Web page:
ISHKAR: Craftsmanship to change perspectives
We chat with our new guest curators to discover how they change people's lives.
At ISHKAR they create economic opportunities for craftsmen in war zone at the same time they help change perspectives. Now they wanted to share their favourite artworks with KOYAC.
When and how was ISHKAR founded? What's the idea behind it?
Flore de Taisne and Edmund Le Brun launched ISHKAR in 2016. Initially ISHKAR was a platform for artisans working in conflict zones where there is neither the money, nor the demand for high end craft. The idea was to increase economic opportunity for artisans while helping to shift people buying the crafts perspectives about the countries the artisans are working in.
In the past three years ISHKAR’s model has developed into one of all-round experiential retail. ISHKAR traces pathways across the world’s least understood countries connecting people through craftsmanship, art, events and travel. With so few positive news stories reaching international headlines about countries undergoing war, it has never been more important to share stories, experiences and products with the power to inform, surprise and inspire.
You generate and impact on the lives of the craftsman you work with, how do you find them?
We work with a combination of independent craftsmen and women and NGOs such as Turquoise Mountain, who train and employ craftsmen. Generally they are the same skilled craftsmen that made ISHKAR’s products in the first place, but since we have grown there have been some artisans who have now come to us. One particular example is Saeeda Etebari, an inspiring jeweller and designer who created a contemporary collection for us.
You also offer tours to various destinations, what do you think makes them special compared to any other average tour?
Travelling with ISHKAR is an act of archeology – it demands brushing away accumulated layers of preconceptions and misperceptions in search of hidden gold. Visiting truly ‘off the beaten track’ regions with award-winning artists, photographers and writers in order to reveal sides of countries rarely seen by the outside world. We just got back from our first trip to Bamiyan in Afghanistan with the photojournalist Andrew Quilty, it was a great start so we are excited for the future (see photos below).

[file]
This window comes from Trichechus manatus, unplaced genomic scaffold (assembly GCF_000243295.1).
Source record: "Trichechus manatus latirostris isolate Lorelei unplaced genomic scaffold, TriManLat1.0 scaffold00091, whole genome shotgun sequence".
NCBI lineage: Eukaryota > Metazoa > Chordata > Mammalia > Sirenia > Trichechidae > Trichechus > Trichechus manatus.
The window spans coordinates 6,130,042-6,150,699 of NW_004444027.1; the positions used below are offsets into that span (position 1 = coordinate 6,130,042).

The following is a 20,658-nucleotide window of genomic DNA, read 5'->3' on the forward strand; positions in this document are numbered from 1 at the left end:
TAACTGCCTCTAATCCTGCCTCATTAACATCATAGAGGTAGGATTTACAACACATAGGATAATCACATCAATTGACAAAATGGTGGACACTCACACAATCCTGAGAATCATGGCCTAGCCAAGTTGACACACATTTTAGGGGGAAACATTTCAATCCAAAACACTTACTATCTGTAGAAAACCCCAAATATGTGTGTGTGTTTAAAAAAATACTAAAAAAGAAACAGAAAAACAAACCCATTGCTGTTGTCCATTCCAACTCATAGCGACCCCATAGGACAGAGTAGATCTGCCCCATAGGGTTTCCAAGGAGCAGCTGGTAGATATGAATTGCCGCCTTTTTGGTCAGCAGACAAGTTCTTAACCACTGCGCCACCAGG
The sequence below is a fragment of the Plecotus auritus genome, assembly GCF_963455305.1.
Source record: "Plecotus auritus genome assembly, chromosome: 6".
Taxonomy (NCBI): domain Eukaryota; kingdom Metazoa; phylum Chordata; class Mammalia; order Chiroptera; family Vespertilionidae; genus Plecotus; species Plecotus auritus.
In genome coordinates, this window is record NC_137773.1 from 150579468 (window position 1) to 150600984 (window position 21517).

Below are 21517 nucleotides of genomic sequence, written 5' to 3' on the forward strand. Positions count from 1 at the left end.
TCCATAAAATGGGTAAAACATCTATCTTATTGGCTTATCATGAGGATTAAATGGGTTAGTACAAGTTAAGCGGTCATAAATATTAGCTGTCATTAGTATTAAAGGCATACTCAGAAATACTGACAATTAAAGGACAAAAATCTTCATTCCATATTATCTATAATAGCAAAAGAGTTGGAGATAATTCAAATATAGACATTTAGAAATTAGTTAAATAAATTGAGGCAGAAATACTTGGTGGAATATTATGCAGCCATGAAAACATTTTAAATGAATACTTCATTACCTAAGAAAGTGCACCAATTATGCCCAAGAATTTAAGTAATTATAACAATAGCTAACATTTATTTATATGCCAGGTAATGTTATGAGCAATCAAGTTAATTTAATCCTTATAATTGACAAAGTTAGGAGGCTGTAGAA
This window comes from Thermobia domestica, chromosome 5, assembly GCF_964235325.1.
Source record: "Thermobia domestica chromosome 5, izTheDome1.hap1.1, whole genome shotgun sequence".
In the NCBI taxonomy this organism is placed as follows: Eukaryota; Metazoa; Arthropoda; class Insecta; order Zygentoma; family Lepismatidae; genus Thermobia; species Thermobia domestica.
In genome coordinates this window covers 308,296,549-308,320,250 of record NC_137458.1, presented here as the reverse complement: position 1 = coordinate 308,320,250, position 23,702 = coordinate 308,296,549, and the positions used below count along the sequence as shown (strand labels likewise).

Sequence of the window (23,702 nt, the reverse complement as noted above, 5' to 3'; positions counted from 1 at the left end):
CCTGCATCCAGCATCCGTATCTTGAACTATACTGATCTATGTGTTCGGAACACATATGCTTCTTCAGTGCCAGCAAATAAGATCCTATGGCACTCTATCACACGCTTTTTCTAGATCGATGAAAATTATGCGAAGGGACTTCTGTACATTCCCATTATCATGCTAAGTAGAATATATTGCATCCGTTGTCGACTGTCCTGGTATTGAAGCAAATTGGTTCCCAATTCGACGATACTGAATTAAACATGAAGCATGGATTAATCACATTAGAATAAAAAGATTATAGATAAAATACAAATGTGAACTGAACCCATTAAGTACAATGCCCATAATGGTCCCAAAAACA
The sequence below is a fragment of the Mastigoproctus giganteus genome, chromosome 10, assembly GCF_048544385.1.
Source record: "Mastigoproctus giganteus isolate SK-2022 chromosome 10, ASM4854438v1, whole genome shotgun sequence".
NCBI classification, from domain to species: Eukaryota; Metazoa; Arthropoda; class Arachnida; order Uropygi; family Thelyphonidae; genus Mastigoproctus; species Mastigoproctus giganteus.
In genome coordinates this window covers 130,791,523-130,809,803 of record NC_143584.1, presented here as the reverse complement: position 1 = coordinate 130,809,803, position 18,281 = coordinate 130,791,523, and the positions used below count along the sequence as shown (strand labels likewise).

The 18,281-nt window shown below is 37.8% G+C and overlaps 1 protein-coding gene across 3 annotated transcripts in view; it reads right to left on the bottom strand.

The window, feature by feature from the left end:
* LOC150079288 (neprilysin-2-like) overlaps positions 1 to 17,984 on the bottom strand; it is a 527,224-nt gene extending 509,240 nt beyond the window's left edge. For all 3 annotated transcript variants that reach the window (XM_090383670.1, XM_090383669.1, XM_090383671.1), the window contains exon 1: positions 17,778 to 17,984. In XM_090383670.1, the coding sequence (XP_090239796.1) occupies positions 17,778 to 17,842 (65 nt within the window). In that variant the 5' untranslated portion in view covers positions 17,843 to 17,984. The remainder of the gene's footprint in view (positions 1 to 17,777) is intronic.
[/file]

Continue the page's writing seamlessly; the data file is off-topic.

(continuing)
Just like KOYAC, your sales channel is mainly online, what are the benefits you have experienced from that?
Selling products online allows us to reach a broader and more diverse audience. However, we also do quite a few pop ups and have a showroom in London as many of our customers like to touch and feel the products and hear about how they were made.
‘No Good Men Among the Living: America, the Taliban, and the War through Afghan Eyes’ by Anand Gopal. In our view this is the best book to understand the conflict in Afghanistan, and why the country is where it is today.
Swimming in the crystal blue lakes of Band-e Amir on the most recent ISHKAR explore trip!
Croot... you need to try it to understand.
And in your case ... a material
Lapis Lazuli. A stone that was once so exclusive it was reserved for the funeral masks of Pharoahs, and for the brush tips of the Renaissance’s most renowned artists. Lapis equalled the price of gold right up until the industrial age. Lapis is still very hard to come by but there is an abundance of this beautiful stone in Afghanistan, we use it in most of our jewellery designs!